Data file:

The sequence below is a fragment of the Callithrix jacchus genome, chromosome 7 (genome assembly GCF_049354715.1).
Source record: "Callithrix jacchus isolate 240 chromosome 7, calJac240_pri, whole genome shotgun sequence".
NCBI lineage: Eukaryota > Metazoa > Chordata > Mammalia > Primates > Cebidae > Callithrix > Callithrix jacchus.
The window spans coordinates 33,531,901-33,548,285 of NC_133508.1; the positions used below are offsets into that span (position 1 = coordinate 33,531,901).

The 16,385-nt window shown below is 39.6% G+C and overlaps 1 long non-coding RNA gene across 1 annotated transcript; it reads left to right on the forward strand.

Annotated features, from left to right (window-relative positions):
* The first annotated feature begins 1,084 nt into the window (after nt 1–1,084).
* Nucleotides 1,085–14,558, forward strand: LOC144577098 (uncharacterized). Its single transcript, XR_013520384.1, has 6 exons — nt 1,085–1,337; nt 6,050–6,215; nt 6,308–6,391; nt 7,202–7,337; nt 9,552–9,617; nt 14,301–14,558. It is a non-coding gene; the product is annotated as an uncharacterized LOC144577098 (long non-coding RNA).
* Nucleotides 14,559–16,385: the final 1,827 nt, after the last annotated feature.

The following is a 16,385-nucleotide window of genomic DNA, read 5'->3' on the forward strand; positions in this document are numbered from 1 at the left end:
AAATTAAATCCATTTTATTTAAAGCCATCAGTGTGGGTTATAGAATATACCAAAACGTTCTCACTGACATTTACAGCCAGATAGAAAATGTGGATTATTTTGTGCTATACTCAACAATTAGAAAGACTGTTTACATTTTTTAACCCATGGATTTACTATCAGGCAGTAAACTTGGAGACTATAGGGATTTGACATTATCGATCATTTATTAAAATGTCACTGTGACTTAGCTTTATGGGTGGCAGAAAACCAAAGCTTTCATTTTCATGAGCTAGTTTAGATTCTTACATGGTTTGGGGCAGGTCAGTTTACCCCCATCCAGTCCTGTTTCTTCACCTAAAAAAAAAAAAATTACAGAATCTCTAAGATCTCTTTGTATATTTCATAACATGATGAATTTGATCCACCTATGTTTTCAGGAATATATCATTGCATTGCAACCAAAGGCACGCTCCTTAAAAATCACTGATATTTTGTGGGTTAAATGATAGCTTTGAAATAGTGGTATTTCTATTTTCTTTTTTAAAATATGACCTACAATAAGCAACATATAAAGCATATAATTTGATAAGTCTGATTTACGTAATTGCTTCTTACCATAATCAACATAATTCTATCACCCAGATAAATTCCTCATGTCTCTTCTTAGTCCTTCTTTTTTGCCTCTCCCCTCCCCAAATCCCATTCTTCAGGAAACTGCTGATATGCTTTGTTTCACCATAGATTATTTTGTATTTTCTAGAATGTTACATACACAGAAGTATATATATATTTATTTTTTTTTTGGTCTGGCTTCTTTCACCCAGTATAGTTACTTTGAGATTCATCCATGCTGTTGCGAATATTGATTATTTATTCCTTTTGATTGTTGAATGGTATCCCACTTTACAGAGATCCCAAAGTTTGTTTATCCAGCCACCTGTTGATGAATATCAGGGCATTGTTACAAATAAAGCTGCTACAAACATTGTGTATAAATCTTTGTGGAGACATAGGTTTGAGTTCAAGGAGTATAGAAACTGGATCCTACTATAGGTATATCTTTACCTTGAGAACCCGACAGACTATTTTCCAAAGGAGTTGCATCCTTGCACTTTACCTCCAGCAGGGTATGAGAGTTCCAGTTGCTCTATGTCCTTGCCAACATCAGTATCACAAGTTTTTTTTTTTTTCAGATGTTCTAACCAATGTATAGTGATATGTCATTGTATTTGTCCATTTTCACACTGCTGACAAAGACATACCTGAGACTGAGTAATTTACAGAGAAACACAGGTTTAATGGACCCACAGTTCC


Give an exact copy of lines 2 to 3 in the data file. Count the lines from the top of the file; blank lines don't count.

Source record: "Callithrix jacchus isolate 240 chromosome 7, calJac240_pri, whole genome shotgun sequence".
NCBI lineage: Eukaryota > Metazoa > Chordata > Mammalia > Primates > Cebidae > Callithrix > Callithrix jacchus.